Early quadruplex videotape machines, like the pioneering Ampex VR-1000 and the RCA TR-22, were monochrome only originally, and were color-adapted later. It was possible in later color quad VTRs to record & play back in mono only. Only a very few of those VTRs exist today, and fewer in working order.

Also, most networks took advantage of the erase feature and wiped the majority of early videotapes for reuse, since tape was initially fairly pricey. Early tapes deteriorated from wear and environmental effects too, so sadly we have few surviving videotape records from that period. I think there are some archives of those tapes (and maybe working playback units) at a couple of big museums. There was one in NYC I visited ten or so years ago that had a viewing room and a library of old TV shows.

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 Post subject: Re: "Higher" Definition on Antique TVs?
PostPosted: Nov Sat 11, 2017 3:59 pm 
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If you want to see full resolution B&W your best bet would be Blu-ray discs of things that were shot on B&W film like The Twilight Zone. Set your player to output 480i and use the Y output from the component jacks, or S-video. Newer players without analog outputs will need an adapter to convert to analog. It's important to use the Y output, not the composite video output since that will be bandwidth limited and have a chroma signal (even if it's a B&W disc).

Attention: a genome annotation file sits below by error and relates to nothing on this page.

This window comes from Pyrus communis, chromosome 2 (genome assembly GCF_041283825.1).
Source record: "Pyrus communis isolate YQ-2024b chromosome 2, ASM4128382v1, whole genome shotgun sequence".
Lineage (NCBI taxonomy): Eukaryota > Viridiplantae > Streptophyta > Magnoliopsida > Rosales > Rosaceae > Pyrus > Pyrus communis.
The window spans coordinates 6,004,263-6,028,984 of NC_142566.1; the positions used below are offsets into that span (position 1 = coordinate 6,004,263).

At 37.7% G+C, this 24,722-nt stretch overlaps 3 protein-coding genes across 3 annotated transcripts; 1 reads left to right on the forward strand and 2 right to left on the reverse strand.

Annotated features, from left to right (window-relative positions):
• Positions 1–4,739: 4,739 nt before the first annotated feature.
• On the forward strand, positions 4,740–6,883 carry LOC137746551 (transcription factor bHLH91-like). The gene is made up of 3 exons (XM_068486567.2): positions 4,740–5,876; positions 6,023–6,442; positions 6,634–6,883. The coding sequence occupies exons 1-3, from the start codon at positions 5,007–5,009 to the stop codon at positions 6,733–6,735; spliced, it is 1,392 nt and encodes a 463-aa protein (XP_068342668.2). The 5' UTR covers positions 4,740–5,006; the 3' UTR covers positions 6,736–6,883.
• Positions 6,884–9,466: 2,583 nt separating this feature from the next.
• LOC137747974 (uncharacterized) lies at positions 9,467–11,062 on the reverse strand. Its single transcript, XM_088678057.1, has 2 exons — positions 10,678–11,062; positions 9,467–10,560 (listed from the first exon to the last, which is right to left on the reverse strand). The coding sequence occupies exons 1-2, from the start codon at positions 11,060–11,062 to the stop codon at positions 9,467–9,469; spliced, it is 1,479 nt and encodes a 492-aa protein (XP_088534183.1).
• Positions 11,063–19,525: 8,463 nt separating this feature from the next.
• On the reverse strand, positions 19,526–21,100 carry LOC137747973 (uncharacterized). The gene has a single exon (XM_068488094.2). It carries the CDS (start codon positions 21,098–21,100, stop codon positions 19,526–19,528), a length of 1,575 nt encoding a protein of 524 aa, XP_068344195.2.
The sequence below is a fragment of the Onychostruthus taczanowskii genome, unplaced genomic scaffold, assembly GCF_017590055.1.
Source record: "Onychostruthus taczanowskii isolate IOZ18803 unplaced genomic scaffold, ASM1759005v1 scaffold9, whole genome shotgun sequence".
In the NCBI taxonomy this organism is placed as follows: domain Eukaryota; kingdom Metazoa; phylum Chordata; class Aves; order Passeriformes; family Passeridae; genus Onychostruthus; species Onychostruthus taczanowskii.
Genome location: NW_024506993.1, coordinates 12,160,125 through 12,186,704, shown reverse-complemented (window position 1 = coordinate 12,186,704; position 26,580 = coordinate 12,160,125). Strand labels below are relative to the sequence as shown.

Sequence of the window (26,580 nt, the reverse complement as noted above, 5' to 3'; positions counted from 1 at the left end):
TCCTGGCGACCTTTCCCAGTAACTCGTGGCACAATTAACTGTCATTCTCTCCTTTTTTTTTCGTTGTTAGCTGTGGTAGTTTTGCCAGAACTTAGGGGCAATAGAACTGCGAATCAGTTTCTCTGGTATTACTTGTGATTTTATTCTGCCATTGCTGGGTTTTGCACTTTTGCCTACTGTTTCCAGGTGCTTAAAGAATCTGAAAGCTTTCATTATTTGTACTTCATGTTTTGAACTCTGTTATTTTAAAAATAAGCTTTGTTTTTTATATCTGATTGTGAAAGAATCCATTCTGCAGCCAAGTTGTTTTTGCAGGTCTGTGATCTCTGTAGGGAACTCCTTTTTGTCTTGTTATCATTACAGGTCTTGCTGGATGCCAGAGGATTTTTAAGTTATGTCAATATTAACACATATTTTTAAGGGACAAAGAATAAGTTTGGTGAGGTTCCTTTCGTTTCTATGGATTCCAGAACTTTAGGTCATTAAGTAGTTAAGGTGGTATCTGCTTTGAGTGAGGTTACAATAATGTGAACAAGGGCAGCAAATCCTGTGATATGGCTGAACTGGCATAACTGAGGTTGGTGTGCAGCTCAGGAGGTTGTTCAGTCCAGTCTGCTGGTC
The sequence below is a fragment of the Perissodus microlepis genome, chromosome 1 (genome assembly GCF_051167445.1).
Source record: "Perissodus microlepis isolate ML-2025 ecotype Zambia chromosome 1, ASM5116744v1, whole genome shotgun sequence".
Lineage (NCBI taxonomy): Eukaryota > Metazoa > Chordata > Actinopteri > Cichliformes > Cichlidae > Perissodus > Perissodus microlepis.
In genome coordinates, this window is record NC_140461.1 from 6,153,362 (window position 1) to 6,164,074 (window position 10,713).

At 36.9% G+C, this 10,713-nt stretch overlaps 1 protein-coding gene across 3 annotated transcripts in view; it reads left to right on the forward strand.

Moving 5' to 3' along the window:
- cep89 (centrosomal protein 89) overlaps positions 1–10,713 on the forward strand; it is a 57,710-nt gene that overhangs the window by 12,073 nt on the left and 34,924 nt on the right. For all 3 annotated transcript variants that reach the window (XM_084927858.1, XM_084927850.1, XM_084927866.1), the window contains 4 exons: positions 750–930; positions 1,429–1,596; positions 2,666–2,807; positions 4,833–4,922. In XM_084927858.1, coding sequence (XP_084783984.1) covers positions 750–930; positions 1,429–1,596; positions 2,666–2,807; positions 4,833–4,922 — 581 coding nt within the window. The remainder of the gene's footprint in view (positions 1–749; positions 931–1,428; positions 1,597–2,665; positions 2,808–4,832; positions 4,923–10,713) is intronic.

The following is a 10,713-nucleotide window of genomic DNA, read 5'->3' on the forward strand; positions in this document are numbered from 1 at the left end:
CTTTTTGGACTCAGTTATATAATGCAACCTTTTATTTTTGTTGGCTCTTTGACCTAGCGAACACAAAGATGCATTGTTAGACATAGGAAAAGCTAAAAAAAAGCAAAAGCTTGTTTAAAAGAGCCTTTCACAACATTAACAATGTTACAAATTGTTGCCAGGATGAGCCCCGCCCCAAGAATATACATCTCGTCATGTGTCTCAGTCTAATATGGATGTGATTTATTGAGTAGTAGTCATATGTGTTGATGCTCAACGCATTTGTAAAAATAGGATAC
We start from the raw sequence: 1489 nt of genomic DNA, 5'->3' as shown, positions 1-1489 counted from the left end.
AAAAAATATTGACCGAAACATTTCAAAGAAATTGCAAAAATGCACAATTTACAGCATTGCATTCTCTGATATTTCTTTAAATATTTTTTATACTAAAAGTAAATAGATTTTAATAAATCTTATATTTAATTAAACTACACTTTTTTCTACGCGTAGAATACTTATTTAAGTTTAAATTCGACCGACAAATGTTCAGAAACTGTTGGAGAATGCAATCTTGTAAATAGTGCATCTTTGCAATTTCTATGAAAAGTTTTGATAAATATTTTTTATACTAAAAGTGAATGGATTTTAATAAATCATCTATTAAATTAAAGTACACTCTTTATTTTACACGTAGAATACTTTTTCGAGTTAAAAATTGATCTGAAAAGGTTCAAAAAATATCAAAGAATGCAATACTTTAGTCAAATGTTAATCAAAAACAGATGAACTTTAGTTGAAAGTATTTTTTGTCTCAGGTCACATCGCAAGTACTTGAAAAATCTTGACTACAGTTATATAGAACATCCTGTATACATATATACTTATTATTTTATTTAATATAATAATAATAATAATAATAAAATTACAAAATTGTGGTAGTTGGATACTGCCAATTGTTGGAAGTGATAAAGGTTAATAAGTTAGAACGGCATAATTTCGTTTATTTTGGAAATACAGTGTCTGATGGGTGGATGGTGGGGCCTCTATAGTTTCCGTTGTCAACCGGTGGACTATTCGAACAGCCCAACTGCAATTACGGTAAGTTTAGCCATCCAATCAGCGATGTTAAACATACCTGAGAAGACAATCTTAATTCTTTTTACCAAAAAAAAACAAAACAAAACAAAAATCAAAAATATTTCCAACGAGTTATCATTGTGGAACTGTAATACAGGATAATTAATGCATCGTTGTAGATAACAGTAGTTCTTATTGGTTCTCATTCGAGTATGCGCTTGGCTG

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 Post subject: Re: "Higher" Definition on Antique TVs?
PostPosted: Nov Sat 11, 2017 6:16 pm 
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I receive my TV signal where I am from a Dish (no choice as only one over the air non HD CH & no cable here) which has some HD channels.

For some reason my older HD Motorola Sat. receiver is no longer comparable with what they are doing (I don't think it's fair & to top it off I have to buy their most expensive rec to get component video as it has a recording capability) & they are slowly changing all the HD channels to close to or DVD quality and they have done the movie channels first.
I wouldn't use the recording ability , so I guess if the HD is still the same as I computers I could take it out and use it for that and being very small now may be even laptop sized which I need!